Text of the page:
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The new Obamacare repeal bill is the worst yet for women’s health

The Graham-Cassidy bill has all the problems of its predecessors — and some new ones.

Supporters of Planned Parenthood at a rally in Los Angeles on June 21, 2017.
Supporters of Planned Parenthood at a rally in Los Angeles on June 21, 2017.
MARK RALSTON / Getty Images
Anna North is a senior correspondent for Vox, where she covers American family life, work, and education. Previously, she was an editor and writer at the New York Times. She is also the author of three novels, including the New York Times bestseller Outlawed.

Republicans’ latest effort to repeal Obamacare may look a little different from previous attempts — sponsors argue, for instance, that the plan lets states keep Obamacare if they want to. But when it comes to reproductive health care, the bill sponsored by Sens. Bill Cassidy (R-LA) and Lindsey Graham (R-SC) is a lot like previous repeal bills, except in areas where it’s much harsher.

Like previous bills, Graham-Cassidy imposes new restrictions that would make it harder for people to get insurance coverage for abortion, and for low-income patients to visit Planned Parenthood. Also like the other bills, it threatens Medicaid coverage and makes it easier for states to get rid of maternity care requirements.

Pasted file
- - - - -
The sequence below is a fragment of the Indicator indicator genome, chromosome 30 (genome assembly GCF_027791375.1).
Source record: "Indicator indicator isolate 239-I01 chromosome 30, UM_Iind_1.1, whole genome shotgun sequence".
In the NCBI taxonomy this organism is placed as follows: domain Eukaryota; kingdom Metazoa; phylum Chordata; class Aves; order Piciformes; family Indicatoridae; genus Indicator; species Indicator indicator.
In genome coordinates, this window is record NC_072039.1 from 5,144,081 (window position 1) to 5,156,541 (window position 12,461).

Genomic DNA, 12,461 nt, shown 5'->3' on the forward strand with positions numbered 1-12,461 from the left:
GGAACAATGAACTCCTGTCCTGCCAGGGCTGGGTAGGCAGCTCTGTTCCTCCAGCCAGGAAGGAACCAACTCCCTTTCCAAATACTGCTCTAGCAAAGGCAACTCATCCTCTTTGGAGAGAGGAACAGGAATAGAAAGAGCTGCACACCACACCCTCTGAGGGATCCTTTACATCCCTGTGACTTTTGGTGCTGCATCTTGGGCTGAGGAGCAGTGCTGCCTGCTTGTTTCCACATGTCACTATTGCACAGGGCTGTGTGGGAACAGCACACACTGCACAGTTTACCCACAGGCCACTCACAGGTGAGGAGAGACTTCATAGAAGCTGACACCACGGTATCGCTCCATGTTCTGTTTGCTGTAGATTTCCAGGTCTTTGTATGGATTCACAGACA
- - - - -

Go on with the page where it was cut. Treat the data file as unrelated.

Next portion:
A new element in this bill is that its program of block grants would create new ways for the federal government to restrict abortion coverage. Republican-led state legislatures have been working to curtail abortion access and pull funds away from Planned Parenthood for years now; Graham-Cassidy would accomplish both goals on a national scale.

Graham-Cassidy includes a lot of familiar abortion restrictions

The bill includes a provision, similar to those in previous repeal bills, that would effectively bar the use of federal Medicaid funds to pay for care at Planned Parenthood clinics. This would mean low-income patients who rely on Medicaid wouldn’t be able to get care at Planned Parenthood. Backers of such provisions have often claimed that community health centers would be able to fill in the gaps left by Planned Parenthood, but many reproductive health experts say this is unrealistic, since those centers would have to double or even triple the number of patients they saw for certain services. In order to replace Planned Parenthood’s contraceptive services, one of the many services they offer, health centers would have to see 2 million extra patients nationwide, according to the Guttmacher Institute.

What’s more, Planned Parenthood is a trusted and familiar provider for many patients, who may not necessarily know anything about their local community health center. As Dan Ramos, a state representative from Ohio, told the New York Times last year, “If someone doesn’t know where to turn, they know that Planned Parenthood provides a service that they might need.”

Like its forebears, Graham-Cassidy also includes restrictions on abortion coverage. Patients who got a tax credit to buy insurance on the individual market wouldn’t be able to use it to purchase insurance with abortion coverage, and small businesses that received a tax credit for providing insurance to their employees wouldn’t be able to offer plans covering abortion. Over time, this would mean fewer people would be able to buy individual plans that covered abortion, and so fewer insurers would offer them. Patients who can’t get insurance coverage for abortion are sometimes forced to forgo food or other necessities to pay for the procedure and may try to self-induce an abortion, which can be dangerous.